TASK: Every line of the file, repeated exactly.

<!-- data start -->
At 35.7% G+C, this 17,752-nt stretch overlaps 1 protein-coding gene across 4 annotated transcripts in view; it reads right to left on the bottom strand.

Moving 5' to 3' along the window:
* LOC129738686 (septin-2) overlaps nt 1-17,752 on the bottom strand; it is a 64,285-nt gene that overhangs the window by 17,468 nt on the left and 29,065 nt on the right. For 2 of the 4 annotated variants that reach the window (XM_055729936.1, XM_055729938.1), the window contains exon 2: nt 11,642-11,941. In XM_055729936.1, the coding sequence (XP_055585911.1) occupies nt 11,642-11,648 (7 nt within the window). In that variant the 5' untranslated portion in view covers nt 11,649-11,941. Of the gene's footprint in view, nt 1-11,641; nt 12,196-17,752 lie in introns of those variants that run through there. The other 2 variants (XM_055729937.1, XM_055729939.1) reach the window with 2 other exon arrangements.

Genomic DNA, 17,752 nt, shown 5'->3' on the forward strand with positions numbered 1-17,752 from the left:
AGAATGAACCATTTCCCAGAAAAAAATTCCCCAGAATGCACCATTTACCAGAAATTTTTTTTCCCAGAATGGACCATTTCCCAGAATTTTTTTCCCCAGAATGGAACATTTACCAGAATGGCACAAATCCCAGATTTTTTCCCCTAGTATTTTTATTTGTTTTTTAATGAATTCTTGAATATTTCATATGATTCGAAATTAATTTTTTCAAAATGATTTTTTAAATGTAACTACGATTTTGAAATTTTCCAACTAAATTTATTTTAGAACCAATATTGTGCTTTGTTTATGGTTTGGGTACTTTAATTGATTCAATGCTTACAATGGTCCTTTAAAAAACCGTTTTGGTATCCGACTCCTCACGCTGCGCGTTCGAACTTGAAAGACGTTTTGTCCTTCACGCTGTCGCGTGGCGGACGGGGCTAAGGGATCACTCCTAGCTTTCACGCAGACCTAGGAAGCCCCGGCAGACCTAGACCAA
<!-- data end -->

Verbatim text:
At 35.7% G+C, this 17,752-nt stretch overlaps 1 protein-coding gene across 4 annotated transcripts in view; it reads right to left on the bottom strand.

Moving 5' to 3' along the window:
* LOC129738686 (septin-2) overlaps nt 1-17,752 on the bottom strand; it is a 64,285-nt gene that overhangs the window by 17,468 nt on the left and 29,065 nt on the right. For 2 of the 4 annotated variants that reach the window (XM_055729936.1, XM_055729938.1), the window contains exon 2: nt 11,642-11,941. In XM_055729936.1, the coding sequence (XP_055585911.1) occupies nt 11,642-11,648 (7 nt within the window). In that variant the 5' untranslated portion in view covers nt 11,649-11,941. Of the gene's footprint in view, nt 1-11,641; nt 12,196-17,752 lie in introns of those variants that run through there. The other 2 variants (XM_055729937.1, XM_055729939.1) reach the window with 2 other exon arrangements.

Genomic DNA, 17,752 nt, shown 5'->3' on the forward strand with positions numbered 1-17,752 from the left:
AGAATGAACCATTTCCCAGAAAAAAATTCCCCAGAATGCACCATTTACCAGAAATTTTTTTTCCCAGAATGGACCATTTCCCAGAATTTTTTTCCCCAGAATGGAACATTTACCAGAATGGCACAAATCCCAGATTTTTTCCCCTAGTATTTTTATTTGTTTTTTAATGAATTCTTGAATATTTCATATGATTCGAAATTAATTTTTTCAAAATGATTTTTTAAATGTAACTACGATTTTGAAATTTTCCAACTAAATTTATTTTAGAACCAATATTGTGCTTTGTTTATGGTTTGGGTACTTTAATTGATTCAATGCTTACAATGGTCCTTTAAAAAACCGTTTTGGTATCCGACTCCTCACGCTGCGCGTTCGAACTTGAAAGACGTTTTGTCCTTCACGCTGTCGCGTGGCGGACGGGGCTAAGGGATCACTCCTAGCTTTCACGCAGACCTAGGAAGCCCCGGCAGACCTAGACCAA